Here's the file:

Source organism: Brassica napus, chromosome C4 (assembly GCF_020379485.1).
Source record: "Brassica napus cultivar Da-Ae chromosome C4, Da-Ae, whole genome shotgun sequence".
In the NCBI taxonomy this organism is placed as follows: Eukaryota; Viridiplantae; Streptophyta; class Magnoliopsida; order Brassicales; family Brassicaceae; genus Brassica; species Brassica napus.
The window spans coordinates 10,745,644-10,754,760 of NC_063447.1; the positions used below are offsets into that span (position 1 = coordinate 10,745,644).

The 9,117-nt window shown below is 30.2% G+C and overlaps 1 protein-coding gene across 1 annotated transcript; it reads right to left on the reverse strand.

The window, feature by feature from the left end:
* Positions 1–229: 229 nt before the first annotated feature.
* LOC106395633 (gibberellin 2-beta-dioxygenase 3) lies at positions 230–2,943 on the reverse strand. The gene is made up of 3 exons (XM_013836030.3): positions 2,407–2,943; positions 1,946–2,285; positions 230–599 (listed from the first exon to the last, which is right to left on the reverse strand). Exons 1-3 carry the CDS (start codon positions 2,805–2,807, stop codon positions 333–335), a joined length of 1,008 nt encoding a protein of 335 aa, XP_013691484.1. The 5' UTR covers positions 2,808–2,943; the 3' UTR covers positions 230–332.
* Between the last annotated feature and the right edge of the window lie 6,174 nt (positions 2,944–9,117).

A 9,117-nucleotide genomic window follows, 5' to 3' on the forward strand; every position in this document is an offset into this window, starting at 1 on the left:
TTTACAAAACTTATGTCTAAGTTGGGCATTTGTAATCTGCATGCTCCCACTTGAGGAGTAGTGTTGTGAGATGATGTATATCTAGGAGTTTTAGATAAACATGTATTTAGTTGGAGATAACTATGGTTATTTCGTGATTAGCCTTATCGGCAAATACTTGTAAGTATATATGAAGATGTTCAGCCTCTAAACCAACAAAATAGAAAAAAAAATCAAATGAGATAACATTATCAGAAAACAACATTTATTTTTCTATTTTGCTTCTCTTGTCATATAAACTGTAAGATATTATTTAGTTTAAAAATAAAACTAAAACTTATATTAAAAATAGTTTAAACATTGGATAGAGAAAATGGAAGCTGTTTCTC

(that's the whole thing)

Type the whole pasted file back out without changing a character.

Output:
Source organism: Brassica napus, chromosome C4 (assembly GCF_020379485.1).
Source record: "Brassica napus cultivar Da-Ae chromosome C4, Da-Ae, whole genome shotgun sequence".
In the NCBI taxonomy this organism is placed as follows: Eukaryota; Viridiplantae; Streptophyta; class Magnoliopsida; order Brassicales; family Brassicaceae; genus Brassica; species Brassica napus.
The window spans coordinates 10,745,644-10,754,760 of NC_063447.1; the positions used below are offsets into that span (position 1 = coordinate 10,745,644).

The 9,117-nt window shown below is 30.2% G+C and overlaps 1 protein-coding gene across 1 annotated transcript; it reads right to left on the reverse strand.

The window, feature by feature from the left end:
* Positions 1–229: 229 nt before the first annotated feature.
* LOC106395633 (gibberellin 2-beta-dioxygenase 3) lies at positions 230–2,943 on the reverse strand. The gene is made up of 3 exons (XM_013836030.3): positions 2,407–2,943; positions 1,946–2,285; positions 230–599 (listed from the first exon to the last, which is right to left on the reverse strand). Exons 1-3 carry the CDS (start codon positions 2,805–2,807, stop codon positions 333–335), a joined length of 1,008 nt encoding a protein of 335 aa, XP_013691484.1. The 5' UTR covers positions 2,808–2,943; the 3' UTR covers positions 230–332.
* Between the last annotated feature and the right edge of the window lie 6,174 nt (positions 2,944–9,117).

A 9,117-nucleotide genomic window follows, 5' to 3' on the forward strand; every position in this document is an offset into this window, starting at 1 on the left:
TTTACAAAACTTATGTCTAAGTTGGGCATTTGTAATCTGCATGCTCCCACTTGAGGAGTAGTGTTGTGAGATGATGTATATCTAGGAGTTTTAGATAAACATGTATTTAGTTGGAGATAACTATGGTTATTTCGTGATTAGCCTTATCGGCAAATACTTGTAAGTATATATGAAGATGTTCAGCCTCTAAACCAACAAAATAGAAAAAAAAATCAAATGAGATAACATTATCAGAAAACAACATTTATTTTTCTATTTTGCTTCTCTTGTCATATAAACTGTAAGATATTATTTAGTTTAAAAATAAAACTAAAACTTATATTAAAAATAGTTTAAACATTGGATAGAGAAAATGGAAGCTGTTTCTC